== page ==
I’ve both sought closure from people I knew in active addiction, and been the one others were seeking closure from. Through these experiences, I’ve learned to be thoughtful about how this is done from both sides.
The Risk of Falling Into Old Patterns
When I reached out to one particular person, I was struggling with other things in my life. I didn’t think long enough about how talking to them would affect me and we ended up relating in ways that mirrored our former relationship. Thankfully I didn’t drink or use, but some of the old dynamics between us were still there; this was frustrating, since I knew I had changed so much.
This can happen when you go back to any old relationship. Former patterns can reemerge, despite how much either person has changed. This is why you sometimes hear of people reverting to old versions of themselves when they see their families. When it comes to revisiting a relationship from your active addiction days, this is something to be very aware of, because those patterns can be harmful to your recovery.
Mending a Relationship
That said, there are healthy ways to reach out. If you want to make amends and take responsibility for wrongs you have caused, make sure to think as much as possible about what the other person’s perspective might be.
You might want to reestablish a connection with someone from active addiction. Consider whether their being in your life would be detrimental to your recovery, or if they could be a good support. Maybe they too have gotten sober and you think they could be a meaningful person to have in your life. Even though old patterns can crop up when you’re going back to a previous relationship, it doesn’t have to get stuck there. If both of you are willing to do the work, you can create a new, healthier dynamic. That can be really healing.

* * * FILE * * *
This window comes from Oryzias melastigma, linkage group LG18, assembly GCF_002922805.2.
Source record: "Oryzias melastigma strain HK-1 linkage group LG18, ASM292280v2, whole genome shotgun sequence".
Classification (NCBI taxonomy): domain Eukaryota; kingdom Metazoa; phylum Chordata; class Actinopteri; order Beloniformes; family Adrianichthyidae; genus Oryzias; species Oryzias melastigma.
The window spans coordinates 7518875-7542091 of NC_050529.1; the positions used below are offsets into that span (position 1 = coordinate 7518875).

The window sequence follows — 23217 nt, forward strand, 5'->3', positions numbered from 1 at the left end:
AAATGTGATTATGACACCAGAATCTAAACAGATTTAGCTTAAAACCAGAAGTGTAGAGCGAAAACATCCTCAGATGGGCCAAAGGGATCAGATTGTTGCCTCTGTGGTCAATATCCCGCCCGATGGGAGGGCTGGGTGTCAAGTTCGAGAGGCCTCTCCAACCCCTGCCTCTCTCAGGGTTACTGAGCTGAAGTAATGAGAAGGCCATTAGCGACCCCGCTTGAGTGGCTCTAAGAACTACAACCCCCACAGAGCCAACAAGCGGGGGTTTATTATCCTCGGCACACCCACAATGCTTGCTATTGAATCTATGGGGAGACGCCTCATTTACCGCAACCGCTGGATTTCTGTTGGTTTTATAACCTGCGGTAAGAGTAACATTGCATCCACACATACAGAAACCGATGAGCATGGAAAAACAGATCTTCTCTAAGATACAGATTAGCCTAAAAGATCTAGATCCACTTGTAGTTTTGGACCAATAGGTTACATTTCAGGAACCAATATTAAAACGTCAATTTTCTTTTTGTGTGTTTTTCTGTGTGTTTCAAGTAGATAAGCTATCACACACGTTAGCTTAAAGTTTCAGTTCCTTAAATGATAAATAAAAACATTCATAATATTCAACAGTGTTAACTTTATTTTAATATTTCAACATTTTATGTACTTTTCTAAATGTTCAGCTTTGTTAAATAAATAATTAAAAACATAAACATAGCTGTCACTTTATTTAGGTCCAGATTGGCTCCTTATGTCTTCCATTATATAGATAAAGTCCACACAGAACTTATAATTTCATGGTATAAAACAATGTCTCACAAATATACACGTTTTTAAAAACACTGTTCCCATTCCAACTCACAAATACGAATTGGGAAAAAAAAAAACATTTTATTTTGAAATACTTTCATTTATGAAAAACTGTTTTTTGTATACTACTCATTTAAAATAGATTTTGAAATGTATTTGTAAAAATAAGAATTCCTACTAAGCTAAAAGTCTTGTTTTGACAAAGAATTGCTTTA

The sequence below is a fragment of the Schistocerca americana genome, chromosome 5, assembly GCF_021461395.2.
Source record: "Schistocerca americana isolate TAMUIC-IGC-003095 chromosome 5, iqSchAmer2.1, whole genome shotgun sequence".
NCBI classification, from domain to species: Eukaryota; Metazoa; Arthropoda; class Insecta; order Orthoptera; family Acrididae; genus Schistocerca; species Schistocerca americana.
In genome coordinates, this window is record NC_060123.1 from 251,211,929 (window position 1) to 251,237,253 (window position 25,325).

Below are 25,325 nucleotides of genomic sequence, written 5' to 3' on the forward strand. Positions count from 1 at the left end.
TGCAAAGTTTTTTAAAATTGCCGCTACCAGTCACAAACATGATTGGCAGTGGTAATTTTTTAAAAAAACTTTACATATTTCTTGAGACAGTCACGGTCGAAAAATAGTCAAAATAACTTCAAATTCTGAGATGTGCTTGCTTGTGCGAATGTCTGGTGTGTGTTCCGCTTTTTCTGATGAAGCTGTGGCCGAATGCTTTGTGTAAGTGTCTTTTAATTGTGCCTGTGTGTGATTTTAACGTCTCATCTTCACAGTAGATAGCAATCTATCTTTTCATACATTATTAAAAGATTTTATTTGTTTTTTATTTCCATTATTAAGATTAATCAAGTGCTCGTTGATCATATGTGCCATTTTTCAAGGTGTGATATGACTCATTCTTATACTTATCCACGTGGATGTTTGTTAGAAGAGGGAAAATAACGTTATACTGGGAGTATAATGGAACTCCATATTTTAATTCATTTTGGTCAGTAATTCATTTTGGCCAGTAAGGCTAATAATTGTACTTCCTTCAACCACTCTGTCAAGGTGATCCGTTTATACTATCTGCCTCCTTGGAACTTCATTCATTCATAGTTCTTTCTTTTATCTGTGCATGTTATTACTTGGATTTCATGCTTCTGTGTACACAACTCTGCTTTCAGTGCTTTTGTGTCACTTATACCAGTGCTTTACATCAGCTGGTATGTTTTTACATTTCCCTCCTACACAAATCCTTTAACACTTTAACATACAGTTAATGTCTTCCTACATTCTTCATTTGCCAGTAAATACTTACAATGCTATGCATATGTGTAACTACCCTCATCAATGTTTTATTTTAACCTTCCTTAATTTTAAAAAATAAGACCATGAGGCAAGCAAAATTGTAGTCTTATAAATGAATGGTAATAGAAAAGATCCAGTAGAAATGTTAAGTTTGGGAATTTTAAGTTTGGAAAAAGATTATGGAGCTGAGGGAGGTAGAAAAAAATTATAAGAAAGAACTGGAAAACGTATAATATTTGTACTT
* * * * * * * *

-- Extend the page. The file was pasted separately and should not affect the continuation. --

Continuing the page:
Healing on Your Own
However, if you can’t connect with the person for whatever reason, remember that you can heal from a past relationship without receiving closure from the person. Grief is an ongoing process and might stick with you, but you can heal without the person’s input. Closure doesn’t always happen, but healing is always possible.
If you are struggling with a substance use or mental health disorder, there is help and hope. TruHealing Recovery Centers offers high-quality treatment for mental health disorders and addiction in facilities across the country. Our staff—many of whom are in recovery themselves—will help you heal in recovery. To learn more, call an admissions specialist at 410-593-0005.